In response to the CCES’ notification of the adverse analytical finding, Martel exercised his right to a hearing under the rules of the Canadian Anti-Doping Program (CADP).
Based on the evidence and testimony presented, Arbitrator Dumoulin upheld the recommendation of the Canadian Centre for Ethics in Sport and imposed a two-year sanction commencing August 28, 2011 and terminating on August 28, 2013.
During the hearing held on January 10, 2012, Arbitrator Ross Dumoulin concluded that Martel had failed to prove “No Fault or Negligence” nor “No Significant Fault or Negligence” (CADP Rules 7.44 and 7.45). Arbitrator Dumoulin stated that the athlete had failed to exercise the necessary degree of caution in order to be considered for any type of sanction reduction.
A copy of the full decision can be found at
Pursuant to CADP Rule 7.18, Martel is not eligible to participate in any capacity in any sport activity sanctioned by the Canadian Cycling Association or other national sport governing body until such time as the suspension has been served. This includes, but is not limited to, competitions, official training sessions and training camps.
 “This testing mission was conducted as part of a strategic approach based on intelligence gathered in related testing,” said Paul Melia, President and CEO of the Canadian Centre for Ethics in Sport. “We welcome information about doping activities and encourage people to help us protect athletes who choose to compete clean by contacting us through our confidential communication systems.”
Any persons with knowledge of doping activities may contact the Canadian Centre for Ethics in Sport at: (1-800-710-CCES) or by email at
The Canadian Centre for Ethics in Sport is an independent, national, not-for profit organization. We recognize that true sport can make a great difference for individuals, communities and our country. We are committed to working collaboratively to activate a values-based and principle-driven sport system; protecting the integrity of sport from the negative forces of doping and other unethical threats; and advocating for sport that is fair, safe and open to everyone. 



CCES Suspends Benjamin Martel for Two Years

(Ottawa, ON – February 08, 2012) The Canadian Cycling Association (CCA) has been advised by the Canadian Centre for Ethics in Sport (CCES) that another participant in the Québec Provincial Road Race Championships, held on August 28, 2011, Benjamin Martel, has been sanctioned for the presence of the banned substance testosterone.

Mr. Martel chose to have a hearing in his case which resulted in the process being very time consuming. The decision of the Sport Dispute Resolution Centre of Canada adjudicator was provided on January 23, 2012.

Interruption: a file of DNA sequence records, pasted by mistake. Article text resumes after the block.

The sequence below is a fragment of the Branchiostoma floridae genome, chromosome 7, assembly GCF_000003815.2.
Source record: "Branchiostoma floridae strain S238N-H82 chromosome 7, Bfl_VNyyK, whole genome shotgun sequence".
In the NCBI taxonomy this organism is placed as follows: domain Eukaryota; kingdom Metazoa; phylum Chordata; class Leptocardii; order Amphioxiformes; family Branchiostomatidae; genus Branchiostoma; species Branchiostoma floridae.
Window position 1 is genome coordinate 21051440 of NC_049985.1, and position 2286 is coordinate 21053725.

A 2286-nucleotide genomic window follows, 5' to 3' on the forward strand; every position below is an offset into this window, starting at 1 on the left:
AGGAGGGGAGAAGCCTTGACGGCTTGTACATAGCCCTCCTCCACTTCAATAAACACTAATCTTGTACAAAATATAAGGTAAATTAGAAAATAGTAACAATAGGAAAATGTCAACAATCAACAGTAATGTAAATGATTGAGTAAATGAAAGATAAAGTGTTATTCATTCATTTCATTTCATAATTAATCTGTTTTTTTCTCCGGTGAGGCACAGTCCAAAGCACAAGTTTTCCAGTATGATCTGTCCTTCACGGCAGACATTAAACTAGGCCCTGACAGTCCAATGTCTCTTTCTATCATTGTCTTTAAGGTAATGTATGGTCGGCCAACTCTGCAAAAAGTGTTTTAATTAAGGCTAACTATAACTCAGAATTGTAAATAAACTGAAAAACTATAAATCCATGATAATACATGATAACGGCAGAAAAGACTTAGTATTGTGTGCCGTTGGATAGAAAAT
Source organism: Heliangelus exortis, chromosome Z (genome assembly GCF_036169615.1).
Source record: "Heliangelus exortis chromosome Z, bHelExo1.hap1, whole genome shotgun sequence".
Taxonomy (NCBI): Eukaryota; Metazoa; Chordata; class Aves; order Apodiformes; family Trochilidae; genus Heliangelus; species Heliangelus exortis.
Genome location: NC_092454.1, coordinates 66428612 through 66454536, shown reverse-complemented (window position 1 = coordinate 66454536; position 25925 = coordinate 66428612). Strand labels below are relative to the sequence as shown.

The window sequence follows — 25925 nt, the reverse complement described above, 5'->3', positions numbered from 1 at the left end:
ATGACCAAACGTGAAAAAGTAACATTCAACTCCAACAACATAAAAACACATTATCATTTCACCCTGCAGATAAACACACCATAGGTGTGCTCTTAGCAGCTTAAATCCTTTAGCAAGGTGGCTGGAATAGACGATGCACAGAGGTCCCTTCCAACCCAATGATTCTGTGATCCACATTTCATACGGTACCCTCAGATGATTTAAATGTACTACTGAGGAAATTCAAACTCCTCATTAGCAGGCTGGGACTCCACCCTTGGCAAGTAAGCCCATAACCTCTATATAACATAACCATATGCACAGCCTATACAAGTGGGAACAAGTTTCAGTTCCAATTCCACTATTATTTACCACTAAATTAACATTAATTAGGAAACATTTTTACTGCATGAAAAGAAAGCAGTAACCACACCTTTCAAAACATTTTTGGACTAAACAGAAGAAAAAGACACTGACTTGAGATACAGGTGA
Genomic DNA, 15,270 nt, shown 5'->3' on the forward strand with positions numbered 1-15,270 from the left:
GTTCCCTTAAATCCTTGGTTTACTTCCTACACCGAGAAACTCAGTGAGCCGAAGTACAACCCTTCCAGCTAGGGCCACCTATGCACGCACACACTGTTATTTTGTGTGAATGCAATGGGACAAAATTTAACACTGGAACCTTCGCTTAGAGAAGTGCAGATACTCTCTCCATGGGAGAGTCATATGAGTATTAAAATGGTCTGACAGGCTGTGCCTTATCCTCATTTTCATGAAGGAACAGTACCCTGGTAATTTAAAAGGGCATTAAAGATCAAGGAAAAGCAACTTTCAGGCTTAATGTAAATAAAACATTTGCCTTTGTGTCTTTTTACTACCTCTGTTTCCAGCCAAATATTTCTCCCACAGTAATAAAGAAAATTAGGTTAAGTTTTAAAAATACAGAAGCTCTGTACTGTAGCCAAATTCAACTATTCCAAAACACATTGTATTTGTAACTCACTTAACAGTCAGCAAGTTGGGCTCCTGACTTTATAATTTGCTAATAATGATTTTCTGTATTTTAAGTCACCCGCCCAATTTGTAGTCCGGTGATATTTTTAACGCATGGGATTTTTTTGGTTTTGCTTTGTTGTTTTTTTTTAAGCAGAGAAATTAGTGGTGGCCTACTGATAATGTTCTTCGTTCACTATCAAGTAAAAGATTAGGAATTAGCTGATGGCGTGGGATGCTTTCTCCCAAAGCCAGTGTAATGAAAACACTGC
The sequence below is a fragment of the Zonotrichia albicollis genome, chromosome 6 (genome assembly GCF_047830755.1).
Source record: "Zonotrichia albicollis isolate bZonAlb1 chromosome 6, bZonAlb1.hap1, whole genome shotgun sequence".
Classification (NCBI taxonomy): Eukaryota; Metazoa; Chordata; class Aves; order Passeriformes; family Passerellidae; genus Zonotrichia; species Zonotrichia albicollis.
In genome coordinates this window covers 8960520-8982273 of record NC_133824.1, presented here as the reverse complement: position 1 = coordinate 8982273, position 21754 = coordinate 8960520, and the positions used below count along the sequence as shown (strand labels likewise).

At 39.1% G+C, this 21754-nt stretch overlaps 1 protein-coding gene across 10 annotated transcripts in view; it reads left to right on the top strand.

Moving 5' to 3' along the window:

John Tolkamp, President of the CCA noted; “This case of doping further highlights the need for continued testing and education.  We must continue to educate the young riders on the need to Race Clean and be proud of their accomplishments in that vain while being vigilant towards those that will take short cuts”.

“We remain concerned that any rider would resort to doping and know that we need to focus testing at all levels,” said CCA Chief Executive Officer and Secretary General Greg Mathieu.  “As we have said previously, cheaters need to know that the CCA and CCES are collaborating to ensure testing at all levels and types of races to rid our sport of this menace”.

The CCA remains firmly and adamantly opposed to all forms of doping and has taken strong measures to monitor, test and educate athletes in the sport.

In accordance with the Canadian Anti-doping Policy the CCES has imposed a two-year ban from competition on Mr. Martel effective August 28, 2011 to August 28, 2013.

Any persons with knowledge of doping activities may contact the Canadian Centre for Ethics in Sport at: (1-800-710-CCES) or by email at

The Canadian Cycling Association is the governing body for competitive cycling in Canada. Founded in 1882, the CCA aims to create and sustain an effective system that develops talented Canadian cyclists to achieve Olympic, Paralympic and World Championship medal performances. With the vision to be a leading competitive cycling nation by 2020 celebrating enhanced international success, increased a participation and world class event hosting, the CCA manages the National teams, hosts national and international events, and administers community programs to promote Cycling in Canada. For more information, please visit:

# # # # # # # # # # # # # # # # # # # # # # # # # # # # # # # # # # # # # # # # # #